It is unclear whether athlete status, chronic symptoms, or prior knee surgery influences pre-operative psychological status. The purpose of the present study was to determine whether pre-operative psychological status before outpatient knee surgery is influenced by athletic status or prior surgical history.
495 knee surgery patients (247 athletes, 250 non-athletes) completed a pre-operative electronic survey. All patients were age 14 and over and had knee pathology requiring surgical treatment. International Knee Documentation Committee subjective scores (IKDC-S), Tegner Activity scores, and Marx activity scores were collected. Psychological and pain surveys included the McGill pain scale, Pain Catastrophizing Scale (PCS), Tampa Scale for Kinesiophobia (TSK-11), Patient Health Questionnaire (PHQ-9), Perceived Stress Scale (PSS), New General Self-Efficacy Scale (NSES), and Life Orientation Test-Revised (LOT-R) for optimism. Multivariate conditional linear regression was used to determine the independent effects of athlete status, symptom chronicity (>6 months or =6 months), and history of prior surgery on self-reported knee function, pain and psychological status after matching for age, sex, and knee condition. Matching was performed by age, sex and surgical procedure performed.
Athletes were younger than non-athletes (mean 27.7 years, SD 11.4 versus 41.6 years, SD 13.5; p < 0.001). The most frequently reported level of play among athletes was intramural or recreational (n=110, 44.5%). Among athletes, the most common reported sport participation was basketball (22.7%, n=56). Athletes had higher pre-operative IKDC scores (mean 2.5, SE 1.0; p= 0.015) and lower McGill Pain scores compared to non-athletes (mean 2.0, SE 0.85; p= 0.017). However, there were no differences between athletes compared to non-athletes when evaluating stress, depression, kinesiophobia, and pain catastrophizing.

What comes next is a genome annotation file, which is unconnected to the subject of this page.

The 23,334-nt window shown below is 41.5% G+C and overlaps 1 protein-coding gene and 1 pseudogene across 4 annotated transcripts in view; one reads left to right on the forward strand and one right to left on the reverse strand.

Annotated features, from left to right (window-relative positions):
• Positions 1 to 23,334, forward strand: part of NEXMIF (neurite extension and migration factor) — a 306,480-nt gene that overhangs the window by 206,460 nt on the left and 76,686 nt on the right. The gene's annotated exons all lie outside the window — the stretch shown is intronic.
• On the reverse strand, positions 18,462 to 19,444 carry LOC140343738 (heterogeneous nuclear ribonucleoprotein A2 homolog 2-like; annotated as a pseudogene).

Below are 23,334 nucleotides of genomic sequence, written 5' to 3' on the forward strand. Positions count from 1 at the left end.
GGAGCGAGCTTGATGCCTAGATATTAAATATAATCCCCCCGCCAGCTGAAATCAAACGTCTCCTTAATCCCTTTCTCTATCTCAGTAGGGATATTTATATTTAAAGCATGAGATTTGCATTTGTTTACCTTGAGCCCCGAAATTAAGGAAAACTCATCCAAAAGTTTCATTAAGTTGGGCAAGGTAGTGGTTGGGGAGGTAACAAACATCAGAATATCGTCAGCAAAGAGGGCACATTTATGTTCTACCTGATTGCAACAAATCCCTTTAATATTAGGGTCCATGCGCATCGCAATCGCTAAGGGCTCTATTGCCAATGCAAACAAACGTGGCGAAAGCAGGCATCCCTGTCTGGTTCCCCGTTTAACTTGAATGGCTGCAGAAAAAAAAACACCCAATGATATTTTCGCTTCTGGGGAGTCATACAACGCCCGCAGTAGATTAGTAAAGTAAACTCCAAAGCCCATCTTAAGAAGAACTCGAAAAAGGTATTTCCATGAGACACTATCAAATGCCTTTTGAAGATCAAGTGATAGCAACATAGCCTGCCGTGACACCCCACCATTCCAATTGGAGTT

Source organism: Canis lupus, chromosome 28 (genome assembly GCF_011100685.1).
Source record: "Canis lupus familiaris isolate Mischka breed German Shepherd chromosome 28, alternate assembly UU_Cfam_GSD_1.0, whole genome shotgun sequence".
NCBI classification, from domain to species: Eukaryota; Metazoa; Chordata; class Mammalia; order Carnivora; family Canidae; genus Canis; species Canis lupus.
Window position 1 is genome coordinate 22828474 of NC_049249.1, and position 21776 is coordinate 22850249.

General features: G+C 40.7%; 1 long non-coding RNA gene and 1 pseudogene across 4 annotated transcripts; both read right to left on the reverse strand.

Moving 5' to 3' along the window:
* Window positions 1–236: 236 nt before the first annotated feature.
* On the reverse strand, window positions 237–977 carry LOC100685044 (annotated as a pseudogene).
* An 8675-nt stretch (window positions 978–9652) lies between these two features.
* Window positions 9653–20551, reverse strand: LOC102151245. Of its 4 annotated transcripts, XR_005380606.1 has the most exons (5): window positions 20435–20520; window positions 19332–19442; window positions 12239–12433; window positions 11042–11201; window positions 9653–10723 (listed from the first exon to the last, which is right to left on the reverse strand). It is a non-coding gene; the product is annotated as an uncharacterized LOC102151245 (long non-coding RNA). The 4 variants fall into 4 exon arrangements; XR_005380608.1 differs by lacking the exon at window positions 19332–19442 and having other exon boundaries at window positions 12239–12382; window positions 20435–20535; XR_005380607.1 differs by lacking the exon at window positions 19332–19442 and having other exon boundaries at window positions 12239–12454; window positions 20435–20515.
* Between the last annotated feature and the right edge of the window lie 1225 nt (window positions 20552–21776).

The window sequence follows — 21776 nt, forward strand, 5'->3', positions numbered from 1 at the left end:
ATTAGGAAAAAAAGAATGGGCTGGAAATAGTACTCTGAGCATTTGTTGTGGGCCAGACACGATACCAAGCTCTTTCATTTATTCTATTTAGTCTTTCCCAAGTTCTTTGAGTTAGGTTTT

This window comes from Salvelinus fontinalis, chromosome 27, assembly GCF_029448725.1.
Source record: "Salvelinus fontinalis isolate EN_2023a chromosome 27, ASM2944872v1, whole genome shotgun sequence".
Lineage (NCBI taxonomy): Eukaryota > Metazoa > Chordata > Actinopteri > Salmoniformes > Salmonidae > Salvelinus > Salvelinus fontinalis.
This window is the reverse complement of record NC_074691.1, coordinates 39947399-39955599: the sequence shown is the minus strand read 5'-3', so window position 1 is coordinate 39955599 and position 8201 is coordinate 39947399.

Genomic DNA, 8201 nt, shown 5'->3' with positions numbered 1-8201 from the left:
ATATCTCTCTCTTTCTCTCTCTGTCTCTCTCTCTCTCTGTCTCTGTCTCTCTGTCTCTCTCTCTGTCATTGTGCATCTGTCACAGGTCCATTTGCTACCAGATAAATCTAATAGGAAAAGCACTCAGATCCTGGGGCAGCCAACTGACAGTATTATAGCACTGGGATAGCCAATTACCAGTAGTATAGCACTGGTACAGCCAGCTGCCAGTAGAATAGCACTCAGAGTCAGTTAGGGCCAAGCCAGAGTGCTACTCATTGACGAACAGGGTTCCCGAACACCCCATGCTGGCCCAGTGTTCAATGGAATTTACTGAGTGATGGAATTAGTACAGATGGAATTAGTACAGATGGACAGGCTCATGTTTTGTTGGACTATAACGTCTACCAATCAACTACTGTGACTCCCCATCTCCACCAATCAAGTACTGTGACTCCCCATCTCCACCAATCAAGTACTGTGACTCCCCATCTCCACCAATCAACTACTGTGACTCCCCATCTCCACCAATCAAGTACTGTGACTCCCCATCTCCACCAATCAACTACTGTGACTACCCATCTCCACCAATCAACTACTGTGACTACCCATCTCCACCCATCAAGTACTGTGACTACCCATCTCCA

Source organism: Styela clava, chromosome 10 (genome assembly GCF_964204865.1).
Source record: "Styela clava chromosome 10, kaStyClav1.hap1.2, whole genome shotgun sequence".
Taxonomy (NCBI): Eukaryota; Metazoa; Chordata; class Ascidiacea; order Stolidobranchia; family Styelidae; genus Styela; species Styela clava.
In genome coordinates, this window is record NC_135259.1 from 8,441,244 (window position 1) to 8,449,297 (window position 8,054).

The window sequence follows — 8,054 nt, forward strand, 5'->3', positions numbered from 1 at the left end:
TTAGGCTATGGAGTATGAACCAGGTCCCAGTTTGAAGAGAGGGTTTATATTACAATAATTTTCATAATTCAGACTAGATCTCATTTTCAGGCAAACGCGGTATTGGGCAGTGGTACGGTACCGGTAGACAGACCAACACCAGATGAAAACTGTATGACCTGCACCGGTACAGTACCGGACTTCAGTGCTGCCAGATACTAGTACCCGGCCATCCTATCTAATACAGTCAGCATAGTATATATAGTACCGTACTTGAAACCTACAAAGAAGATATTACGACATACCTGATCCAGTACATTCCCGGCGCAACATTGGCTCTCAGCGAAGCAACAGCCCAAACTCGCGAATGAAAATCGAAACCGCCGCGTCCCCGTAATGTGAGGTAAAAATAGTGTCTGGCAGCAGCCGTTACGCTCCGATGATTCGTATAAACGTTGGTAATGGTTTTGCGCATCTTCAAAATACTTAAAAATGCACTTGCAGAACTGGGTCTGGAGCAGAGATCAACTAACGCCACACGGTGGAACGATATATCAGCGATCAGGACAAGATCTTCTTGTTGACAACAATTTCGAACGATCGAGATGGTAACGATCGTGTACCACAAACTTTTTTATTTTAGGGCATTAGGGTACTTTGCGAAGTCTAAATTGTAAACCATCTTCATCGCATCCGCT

Non-athletes and athletes alike, experienced similar levels of psychological stresses (stress, depression, kinesiophobia, and pain catastrophizing). This seems to imply that while athletes may have lower levels of functional impairment (IKDC) and pain pre-operatively, they have similar psychological distress compared to non-athletes. Thus, while athletes may be better equipped to handle surgery from a pain and function standpoint, their psyche may be in line more with non-athletes. In other words, an athletes’ strength may be in managing pain and maintaining function (physical component), but not necessarily in psychological distress (emotional component) coping.